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Paul Gallico had a varied and interesting career, but seems doomed to be best remembered for the cheesy movie version of one of his stories: The Poseidon Adventure. As I recall, the book actually wasn't too bad and The Other Brother an d I loved his long-forgotten novel, The Boy Who Invented the Bubble Gun. Gallico had years before been one of the highest paid sportwriters in America, starting the Golden Gloves, blazing a trail for the likes of George Plimpton by boxing a round with Jack Dempsey and catching Dizzy Dean, and he later drew on the experience to write the story that became the basis for the great film, Pride of the Yankees. But he walked away from that success -- leaving one of the great sports books in his wake, Farewell to Sport -- in order to take a less lucrative position writing general interest material. When he met with some success he picked up stakes and moved to Britain to focus on writing fiction.

The Snow Goose originally appeared in the Saturday Evening Post on November 9th, 1940, winning an O. Henry prize, and became a best-selling novella the next year. It's pure sentimental hokum, but of the most heart-rending sort. Philip Rhayader is a misshapen hunchback of a man who lives almost in the marshes on the South coast of England, shunning his fellow men who have reacted so badly to his deformity, tending to the wild waterfowl of the area, and painting pictures he rarely displays to anyone. One day a young girl, Frith, intrudes on his solitude, bringing him a Canadian snow goose that has somehow been blown off course and ended up getting itself shot. The girl is as skittish as a wild animal herself, but as they nurse the goose back to health, Philip and she form some kind of bond. As the years go by she turns up whenever the goose returns and disappears when it migrates south. Philip comes to love her, but is unable to express himself, and she remains too apprehensive about his outer form to encourage him, though she does love him too. Comes a day though when she finds Philip hastily preparing to launch his little sail boat and he informs her that he's off to Dunkirk to help rescue the stranded British Expeditionary Force. She wants to go with him, but he realizes the danger he's sailing into, a likely suicide mission, and that she'd just take up room that could go to a soldier. So he sails off without her, though the goose follows him. Together the two pass into legend.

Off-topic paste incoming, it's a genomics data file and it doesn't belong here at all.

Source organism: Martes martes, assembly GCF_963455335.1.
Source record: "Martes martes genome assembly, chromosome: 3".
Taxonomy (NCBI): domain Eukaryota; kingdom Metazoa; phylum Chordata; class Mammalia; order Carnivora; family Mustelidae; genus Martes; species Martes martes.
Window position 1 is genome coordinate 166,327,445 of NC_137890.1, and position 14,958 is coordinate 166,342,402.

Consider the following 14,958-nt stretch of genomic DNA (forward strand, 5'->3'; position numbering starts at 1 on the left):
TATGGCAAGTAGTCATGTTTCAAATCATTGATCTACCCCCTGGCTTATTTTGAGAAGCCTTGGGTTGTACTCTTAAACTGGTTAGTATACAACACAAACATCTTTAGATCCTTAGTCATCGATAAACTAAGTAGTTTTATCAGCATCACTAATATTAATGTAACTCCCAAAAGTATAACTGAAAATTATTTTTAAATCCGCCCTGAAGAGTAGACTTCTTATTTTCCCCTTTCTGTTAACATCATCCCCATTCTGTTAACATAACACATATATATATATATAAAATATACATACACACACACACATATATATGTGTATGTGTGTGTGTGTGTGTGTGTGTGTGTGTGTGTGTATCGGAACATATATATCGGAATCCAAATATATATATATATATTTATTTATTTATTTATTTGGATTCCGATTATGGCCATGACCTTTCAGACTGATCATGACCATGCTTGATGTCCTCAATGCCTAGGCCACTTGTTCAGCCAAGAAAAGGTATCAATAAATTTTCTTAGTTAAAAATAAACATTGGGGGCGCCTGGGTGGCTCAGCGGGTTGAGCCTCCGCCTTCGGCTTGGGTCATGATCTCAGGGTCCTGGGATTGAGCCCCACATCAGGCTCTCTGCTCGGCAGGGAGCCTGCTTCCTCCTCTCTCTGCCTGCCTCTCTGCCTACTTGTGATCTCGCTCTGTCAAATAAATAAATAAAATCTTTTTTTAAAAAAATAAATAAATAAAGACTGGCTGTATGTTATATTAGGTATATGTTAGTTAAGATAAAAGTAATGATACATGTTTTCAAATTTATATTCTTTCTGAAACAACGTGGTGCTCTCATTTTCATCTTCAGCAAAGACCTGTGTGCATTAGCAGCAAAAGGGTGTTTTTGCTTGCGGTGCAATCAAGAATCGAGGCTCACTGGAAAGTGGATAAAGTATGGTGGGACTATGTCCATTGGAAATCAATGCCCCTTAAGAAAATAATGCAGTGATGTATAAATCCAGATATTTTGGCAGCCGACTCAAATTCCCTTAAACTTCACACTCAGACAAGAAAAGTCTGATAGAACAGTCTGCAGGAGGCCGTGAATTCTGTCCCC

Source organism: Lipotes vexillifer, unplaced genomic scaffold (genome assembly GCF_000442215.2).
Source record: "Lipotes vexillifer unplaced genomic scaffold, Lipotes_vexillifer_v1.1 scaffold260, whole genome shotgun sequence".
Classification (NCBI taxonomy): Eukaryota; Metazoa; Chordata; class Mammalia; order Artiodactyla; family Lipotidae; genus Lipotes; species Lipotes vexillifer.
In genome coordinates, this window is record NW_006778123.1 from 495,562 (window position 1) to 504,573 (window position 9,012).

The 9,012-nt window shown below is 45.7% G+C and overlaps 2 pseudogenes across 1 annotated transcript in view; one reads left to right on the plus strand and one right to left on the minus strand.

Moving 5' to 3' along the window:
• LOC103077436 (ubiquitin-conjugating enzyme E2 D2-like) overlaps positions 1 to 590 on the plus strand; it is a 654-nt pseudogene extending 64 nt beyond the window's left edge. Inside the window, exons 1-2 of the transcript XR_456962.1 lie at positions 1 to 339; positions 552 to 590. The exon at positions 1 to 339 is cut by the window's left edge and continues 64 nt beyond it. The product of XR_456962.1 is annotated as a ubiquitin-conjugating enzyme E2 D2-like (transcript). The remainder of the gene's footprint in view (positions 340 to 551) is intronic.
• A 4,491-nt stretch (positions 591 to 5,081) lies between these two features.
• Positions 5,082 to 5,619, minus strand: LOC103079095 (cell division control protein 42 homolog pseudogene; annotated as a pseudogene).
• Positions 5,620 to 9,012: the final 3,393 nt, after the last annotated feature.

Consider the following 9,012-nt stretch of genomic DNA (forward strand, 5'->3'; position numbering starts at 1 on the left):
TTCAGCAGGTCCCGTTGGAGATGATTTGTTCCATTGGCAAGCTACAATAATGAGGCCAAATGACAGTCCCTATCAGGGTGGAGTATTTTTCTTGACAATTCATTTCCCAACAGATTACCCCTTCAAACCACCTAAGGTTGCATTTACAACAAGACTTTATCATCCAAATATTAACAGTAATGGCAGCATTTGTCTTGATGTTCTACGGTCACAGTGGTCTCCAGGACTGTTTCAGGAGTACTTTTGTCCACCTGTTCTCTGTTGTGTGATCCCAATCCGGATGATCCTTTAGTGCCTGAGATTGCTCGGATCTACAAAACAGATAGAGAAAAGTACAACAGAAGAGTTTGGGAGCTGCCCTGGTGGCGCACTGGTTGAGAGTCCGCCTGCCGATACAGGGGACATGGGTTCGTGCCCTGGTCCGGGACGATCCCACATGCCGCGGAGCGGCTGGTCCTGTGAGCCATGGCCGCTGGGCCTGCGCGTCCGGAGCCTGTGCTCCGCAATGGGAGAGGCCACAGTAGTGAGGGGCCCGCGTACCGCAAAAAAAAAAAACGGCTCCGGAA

The whole thing has the quality of a fairy-tale and is so well told that we can't help but forgive its sentimentality and the transparency of its familiar message. It's not necessarily great literature, but it's certainly a great short read.


(Reviewed:)

Grade: (A)

  

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Short Stories
Paul Gallico Links:

    -The Literature of Paul Gallico
    -FILMOGRAPHY: Paul Gallico (IMDB.com)
    -Paul Gallico (Wikipedia)
    -The New York Times > Movies > People > Paul Gallico
    -Paul Gallico 1898-1976 (Baseball Library)
    -Paul Gallico (Philosophy of Sport, Writing in Style)
    -ESSAY: Will Authors Guild Let Gallico Speak for It? (Howard Fast, Feb. 25, 1948, Daily Worker)
    -ARCHIVES: "paul gallico" (Find Articles)
    -REVIEW: of The Snow Goose by Paul Gallico (Arnold Blaise, Objectivist Center)

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